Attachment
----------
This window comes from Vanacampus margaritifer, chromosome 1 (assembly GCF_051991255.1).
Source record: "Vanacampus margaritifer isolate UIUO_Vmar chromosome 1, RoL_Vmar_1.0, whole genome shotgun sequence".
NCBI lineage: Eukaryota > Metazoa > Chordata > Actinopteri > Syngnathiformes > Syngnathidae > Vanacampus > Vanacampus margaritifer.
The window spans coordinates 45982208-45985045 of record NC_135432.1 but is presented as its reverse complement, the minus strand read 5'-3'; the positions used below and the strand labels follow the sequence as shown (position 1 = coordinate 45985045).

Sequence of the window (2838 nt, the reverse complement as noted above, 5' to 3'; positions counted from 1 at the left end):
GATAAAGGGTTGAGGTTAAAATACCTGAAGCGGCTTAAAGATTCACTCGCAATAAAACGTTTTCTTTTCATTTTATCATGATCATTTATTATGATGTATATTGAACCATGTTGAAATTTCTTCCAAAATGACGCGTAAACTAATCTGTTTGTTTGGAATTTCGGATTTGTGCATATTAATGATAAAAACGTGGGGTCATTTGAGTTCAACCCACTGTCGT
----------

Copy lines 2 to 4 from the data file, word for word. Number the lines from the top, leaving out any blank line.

Source record: "Vanacampus margaritifer isolate UIUO_Vmar chromosome 1, RoL_Vmar_1.0, whole genome shotgun sequence".
NCBI lineage: Eukaryota > Metazoa > Chordata > Actinopteri > Syngnathiformes > Syngnathidae > Vanacampus > Vanacampus margaritifer.
The window spans coordinates 45982208-45985045 of record NC_135432.1 but is presented as its reverse complement, the minus strand read 5'-3'; the positions used below and the strand labels follow the sequence as shown (position 1 = coordinate 45985045).